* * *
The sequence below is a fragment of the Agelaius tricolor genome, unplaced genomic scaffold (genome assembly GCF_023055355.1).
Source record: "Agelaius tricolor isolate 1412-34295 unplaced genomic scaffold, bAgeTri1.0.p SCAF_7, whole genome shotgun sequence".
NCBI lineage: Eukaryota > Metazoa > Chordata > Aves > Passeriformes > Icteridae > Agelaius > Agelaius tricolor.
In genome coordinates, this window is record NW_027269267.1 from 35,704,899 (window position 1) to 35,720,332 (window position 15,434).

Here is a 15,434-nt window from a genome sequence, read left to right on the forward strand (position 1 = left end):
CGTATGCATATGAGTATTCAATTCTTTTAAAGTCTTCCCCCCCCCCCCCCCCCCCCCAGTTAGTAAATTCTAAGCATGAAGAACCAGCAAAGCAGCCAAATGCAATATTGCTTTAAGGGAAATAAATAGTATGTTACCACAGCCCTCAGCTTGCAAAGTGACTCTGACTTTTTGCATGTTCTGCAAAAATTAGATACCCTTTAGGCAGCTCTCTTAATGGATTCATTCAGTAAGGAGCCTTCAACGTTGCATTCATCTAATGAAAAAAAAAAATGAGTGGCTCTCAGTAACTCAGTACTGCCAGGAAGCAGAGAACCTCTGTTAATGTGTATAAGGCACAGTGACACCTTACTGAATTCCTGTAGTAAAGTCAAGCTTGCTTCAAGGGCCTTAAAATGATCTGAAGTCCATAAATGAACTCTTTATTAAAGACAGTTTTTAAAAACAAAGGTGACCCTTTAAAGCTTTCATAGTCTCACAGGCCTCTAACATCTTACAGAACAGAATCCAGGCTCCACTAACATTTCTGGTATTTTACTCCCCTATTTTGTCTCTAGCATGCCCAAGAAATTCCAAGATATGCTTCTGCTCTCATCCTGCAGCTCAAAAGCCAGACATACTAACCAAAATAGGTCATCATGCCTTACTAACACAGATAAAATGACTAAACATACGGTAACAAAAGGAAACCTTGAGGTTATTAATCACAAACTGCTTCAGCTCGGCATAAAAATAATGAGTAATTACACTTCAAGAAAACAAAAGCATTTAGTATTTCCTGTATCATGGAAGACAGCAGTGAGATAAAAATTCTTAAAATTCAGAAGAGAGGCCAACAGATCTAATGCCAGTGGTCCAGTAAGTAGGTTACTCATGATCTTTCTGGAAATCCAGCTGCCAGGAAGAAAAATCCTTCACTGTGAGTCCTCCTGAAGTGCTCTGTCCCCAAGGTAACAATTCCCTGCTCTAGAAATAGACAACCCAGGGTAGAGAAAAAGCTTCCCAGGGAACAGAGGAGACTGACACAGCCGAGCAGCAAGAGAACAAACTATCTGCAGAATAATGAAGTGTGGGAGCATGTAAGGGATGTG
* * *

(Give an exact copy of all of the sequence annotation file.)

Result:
The sequence below is a fragment of the Agelaius tricolor genome, unplaced genomic scaffold (genome assembly GCF_023055355.1).
Source record: "Agelaius tricolor isolate 1412-34295 unplaced genomic scaffold, bAgeTri1.0.p SCAF_7, whole genome shotgun sequence".
NCBI lineage: Eukaryota > Metazoa > Chordata > Aves > Passeriformes > Icteridae > Agelaius > Agelaius tricolor.
In genome coordinates, this window is record NW_027269267.1 from 35,704,899 (window position 1) to 35,720,332 (window position 15,434).

Here is a 15,434-nt window from a genome sequence, read left to right on the forward strand (position 1 = left end):
CGTATGCATATGAGTATTCAATTCTTTTAAAGTCTTCCCCCCCCCCCCCCCCCCCCCAGTTAGTAAATTCTAAGCATGAAGAACCAGCAAAGCAGCCAAATGCAATATTGCTTTAAGGGAAATAAATAGTATGTTACCACAGCCCTCAGCTTGCAAAGTGACTCTGACTTTTTGCATGTTCTGCAAAAATTAGATACCCTTTAGGCAGCTCTCTTAATGGATTCATTCAGTAAGGAGCCTTCAACGTTGCATTCATCTAATGAAAAAAAAAAATGAGTGGCTCTCAGTAACTCAGTACTGCCAGGAAGCAGAGAACCTCTGTTAATGTGTATAAGGCACAGTGACACCTTACTGAATTCCTGTAGTAAAGTCAAGCTTGCTTCAAGGGCCTTAAAATGATCTGAAGTCCATAAATGAACTCTTTATTAAAGACAGTTTTTAAAAACAAAGGTGACCCTTTAAAGCTTTCATAGTCTCACAGGCCTCTAACATCTTACAGAACAGAATCCAGGCTCCACTAACATTTCTGGTATTTTACTCCCCTATTTTGTCTCTAGCATGCCCAAGAAATTCCAAGATATGCTTCTGCTCTCATCCTGCAGCTCAAAAGCCAGACATACTAACCAAAATAGGTCATCATGCCTTACTAACACAGATAAAATGACTAAACATACGGTAACAAAAGGAAACCTTGAGGTTATTAATCACAAACTGCTTCAGCTCGGCATAAAAATAATGAGTAATTACACTTCAAGAAAACAAAAGCATTTAGTATTTCCTGTATCATGGAAGACAGCAGTGAGATAAAAATTCTTAAAATTCAGAAGAGAGGCCAACAGATCTAATGCCAGTGGTCCAGTAAGTAGGTTACTCATGATCTTTCTGGAAATCCAGCTGCCAGGAAGAAAAATCCTTCACTGTGAGTCCTCCTGAAGTGCTCTGTCCCCAAGGTAACAATTCCCTGCTCTAGAAATAGACAACCCAGGGTAGAGAAAAAGCTTCCCAGGGAACAGAGGAGACTGACACAGCCGAGCAGCAAGAGAACAAACTATCTGCAGAATAATGAAGTGTGGGAGCATGTAAGGGATGTG